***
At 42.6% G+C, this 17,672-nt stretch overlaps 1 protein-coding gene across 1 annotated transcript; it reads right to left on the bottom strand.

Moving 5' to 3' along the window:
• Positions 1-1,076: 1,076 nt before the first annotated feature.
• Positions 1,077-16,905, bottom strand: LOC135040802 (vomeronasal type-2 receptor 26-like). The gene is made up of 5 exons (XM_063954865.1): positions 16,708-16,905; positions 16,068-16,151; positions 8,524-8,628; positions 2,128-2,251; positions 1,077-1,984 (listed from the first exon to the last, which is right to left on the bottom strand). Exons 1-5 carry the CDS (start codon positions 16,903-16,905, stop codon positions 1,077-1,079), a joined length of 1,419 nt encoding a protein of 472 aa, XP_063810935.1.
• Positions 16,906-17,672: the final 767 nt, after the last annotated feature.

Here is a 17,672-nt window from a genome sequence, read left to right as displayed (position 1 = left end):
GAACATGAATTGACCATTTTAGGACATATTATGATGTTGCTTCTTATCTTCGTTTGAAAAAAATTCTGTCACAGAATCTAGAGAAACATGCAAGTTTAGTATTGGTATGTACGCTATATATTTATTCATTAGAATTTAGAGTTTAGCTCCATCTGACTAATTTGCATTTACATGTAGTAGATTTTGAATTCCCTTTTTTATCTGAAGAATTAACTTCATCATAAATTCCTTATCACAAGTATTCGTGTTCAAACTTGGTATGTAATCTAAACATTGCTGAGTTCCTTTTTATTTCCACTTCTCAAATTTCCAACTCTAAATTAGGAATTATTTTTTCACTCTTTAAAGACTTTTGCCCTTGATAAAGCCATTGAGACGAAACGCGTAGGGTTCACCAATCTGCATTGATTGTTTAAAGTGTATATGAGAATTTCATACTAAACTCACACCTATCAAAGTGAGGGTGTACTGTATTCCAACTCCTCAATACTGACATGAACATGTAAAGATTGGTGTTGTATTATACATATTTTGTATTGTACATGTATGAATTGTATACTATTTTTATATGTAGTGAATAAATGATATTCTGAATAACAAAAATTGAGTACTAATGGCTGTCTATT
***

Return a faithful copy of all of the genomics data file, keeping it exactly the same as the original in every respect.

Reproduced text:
At 42.6% G+C, this 17,672-nt stretch overlaps 1 protein-coding gene across 1 annotated transcript; it reads right to left on the bottom strand.

Moving 5' to 3' along the window:
• Positions 1-1,076: 1,076 nt before the first annotated feature.
• Positions 1,077-16,905, bottom strand: LOC135040802 (vomeronasal type-2 receptor 26-like). The gene is made up of 5 exons (XM_063954865.1): positions 16,708-16,905; positions 16,068-16,151; positions 8,524-8,628; positions 2,128-2,251; positions 1,077-1,984 (listed from the first exon to the last, which is right to left on the bottom strand). Exons 1-5 carry the CDS (start codon positions 16,903-16,905, stop codon positions 1,077-1,079), a joined length of 1,419 nt encoding a protein of 472 aa, XP_063810935.1.
• Positions 16,906-17,672: the final 767 nt, after the last annotated feature.

Here is a 17,672-nt window from a genome sequence, read left to right as displayed (position 1 = left end):
GAACATGAATTGACCATTTTAGGACATATTATGATGTTGCTTCTTATCTTCGTTTGAAAAAAATTCTGTCACAGAATCTAGAGAAACATGCAAGTTTAGTATTGGTATGTACGCTATATATTTATTCATTAGAATTTAGAGTTTAGCTCCATCTGACTAATTTGCATTTACATGTAGTAGATTTTGAATTCCCTTTTTTATCTGAAGAATTAACTTCATCATAAATTCCTTATCACAAGTATTCGTGTTCAAACTTGGTATGTAATCTAAACATTGCTGAGTTCCTTTTTATTTCCACTTCTCAAATTTCCAACTCTAAATTAGGAATTATTTTTTCACTCTTTAAAGACTTTTGCCCTTGATAAAGCCATTGAGACGAAACGCGTAGGGTTCACCAATCTGCATTGATTGTTTAAAGTGTATATGAGAATTTCATACTAAACTCACACCTATCAAAGTGAGGGTGTACTGTATTCCAACTCCTCAATACTGACATGAACATGTAAAGATTGGTGTTGTATTATACATATTTTGTATTGTACATGTATGAATTGTATACTATTTTTATATGTAGTGAATAAATGATATTCTGAATAACAAAAATTGAGTACTAATGGCTGTCTATT